In Glebe, the leafy suburb of Sydney, one can find a connection between the Australian labor movement, Anglo-Catholic Anglicanism, and the Territory of Papua at Tranby Aboriginal Co-operative College. Alf Clint was a labor activist who was drawn to the Christian socialism of the Anglo-Catholic community based at Christ Church St Laurence in Sydney. He eventually became ordained as a minister and took up work in a rural mission to Aboriginal peoples of the Northern Territory. His political views alienated him from the Anglican mission body and he left for Gona, Papua, where as a missionary he advised local communities on how to start up agricultural cooperatives. Returning to Sydney, he wanted to set up a training school for Aborigines to train them in running their own cooperative businesses. Under the Anglican Board of Missions, he founded Tranby Co-operative College. The school resided in Tranby, an old manor house on Mansfield Street in Glebe. Eventually the cooperative section of the mission was spun off as Co-Operatives for Aborigines Limited.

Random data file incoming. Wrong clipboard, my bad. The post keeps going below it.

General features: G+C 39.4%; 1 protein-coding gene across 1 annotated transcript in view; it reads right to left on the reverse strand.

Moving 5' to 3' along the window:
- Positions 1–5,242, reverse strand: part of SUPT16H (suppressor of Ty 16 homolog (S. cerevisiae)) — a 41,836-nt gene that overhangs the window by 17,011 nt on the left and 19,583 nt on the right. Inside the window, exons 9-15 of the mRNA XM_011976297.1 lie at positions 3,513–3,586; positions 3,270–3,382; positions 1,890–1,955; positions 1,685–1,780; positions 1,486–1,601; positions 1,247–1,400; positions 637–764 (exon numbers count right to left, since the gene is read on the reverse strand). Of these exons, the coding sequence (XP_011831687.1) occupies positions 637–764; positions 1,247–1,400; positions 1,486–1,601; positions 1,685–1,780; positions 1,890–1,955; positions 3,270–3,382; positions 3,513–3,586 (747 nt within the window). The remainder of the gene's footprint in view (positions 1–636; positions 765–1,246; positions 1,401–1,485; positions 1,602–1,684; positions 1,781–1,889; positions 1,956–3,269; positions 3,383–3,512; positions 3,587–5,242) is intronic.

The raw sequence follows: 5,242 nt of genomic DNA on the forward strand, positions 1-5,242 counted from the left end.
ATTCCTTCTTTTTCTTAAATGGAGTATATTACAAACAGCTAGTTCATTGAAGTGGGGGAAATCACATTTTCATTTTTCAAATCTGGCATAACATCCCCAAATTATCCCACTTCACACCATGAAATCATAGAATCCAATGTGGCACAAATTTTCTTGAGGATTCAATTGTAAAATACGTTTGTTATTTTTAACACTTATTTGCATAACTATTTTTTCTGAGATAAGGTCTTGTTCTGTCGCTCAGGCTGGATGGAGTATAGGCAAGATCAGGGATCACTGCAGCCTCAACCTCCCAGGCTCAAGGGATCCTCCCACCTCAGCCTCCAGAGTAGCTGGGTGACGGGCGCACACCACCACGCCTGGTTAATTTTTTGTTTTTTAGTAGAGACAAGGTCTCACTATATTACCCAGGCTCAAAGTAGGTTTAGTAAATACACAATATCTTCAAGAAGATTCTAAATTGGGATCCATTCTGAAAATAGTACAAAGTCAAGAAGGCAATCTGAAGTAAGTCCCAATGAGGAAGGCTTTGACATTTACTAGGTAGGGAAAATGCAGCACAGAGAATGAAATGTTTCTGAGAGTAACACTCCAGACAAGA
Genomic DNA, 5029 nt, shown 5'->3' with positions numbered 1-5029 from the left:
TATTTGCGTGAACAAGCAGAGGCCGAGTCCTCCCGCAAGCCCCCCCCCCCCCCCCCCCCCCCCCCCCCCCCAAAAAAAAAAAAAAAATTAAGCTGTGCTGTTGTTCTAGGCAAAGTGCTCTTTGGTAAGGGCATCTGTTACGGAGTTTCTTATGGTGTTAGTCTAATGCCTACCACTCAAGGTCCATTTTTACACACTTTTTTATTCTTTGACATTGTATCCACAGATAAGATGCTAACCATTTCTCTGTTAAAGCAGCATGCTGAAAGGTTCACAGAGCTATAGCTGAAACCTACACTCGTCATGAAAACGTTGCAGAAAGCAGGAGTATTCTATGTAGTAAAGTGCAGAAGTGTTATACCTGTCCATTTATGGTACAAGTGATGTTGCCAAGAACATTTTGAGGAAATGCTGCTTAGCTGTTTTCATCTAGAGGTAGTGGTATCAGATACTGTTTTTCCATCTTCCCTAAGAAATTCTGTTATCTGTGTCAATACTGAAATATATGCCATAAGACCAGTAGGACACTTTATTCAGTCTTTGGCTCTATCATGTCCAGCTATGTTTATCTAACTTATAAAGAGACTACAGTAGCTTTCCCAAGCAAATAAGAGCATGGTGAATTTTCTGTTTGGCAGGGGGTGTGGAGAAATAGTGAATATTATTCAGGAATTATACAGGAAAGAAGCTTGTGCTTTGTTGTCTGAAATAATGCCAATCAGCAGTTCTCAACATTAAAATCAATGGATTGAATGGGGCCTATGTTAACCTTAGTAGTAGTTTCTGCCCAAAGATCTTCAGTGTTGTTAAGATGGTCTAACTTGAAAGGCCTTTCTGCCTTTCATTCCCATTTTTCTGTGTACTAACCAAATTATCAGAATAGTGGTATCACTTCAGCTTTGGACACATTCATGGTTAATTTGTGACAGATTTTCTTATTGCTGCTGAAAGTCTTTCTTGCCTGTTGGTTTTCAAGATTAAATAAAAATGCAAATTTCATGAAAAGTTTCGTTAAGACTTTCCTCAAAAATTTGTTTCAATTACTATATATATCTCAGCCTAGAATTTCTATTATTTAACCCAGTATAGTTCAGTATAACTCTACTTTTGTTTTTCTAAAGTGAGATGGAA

Several themes of Australian history and settler Australian relations with indigenous Australians and Melanesians come together in Clint’s life. He was a radical who worked for the liberation and social equality of indigenous Australians, ultimately finding a branch of the Anglican church that would nourish this effort. This led him to work for the economic development and integration of Papuans and Aborigines as means to their self-determination. Tranby is today an independent and cooperatively administered school which uses practical education as a means to empowerment.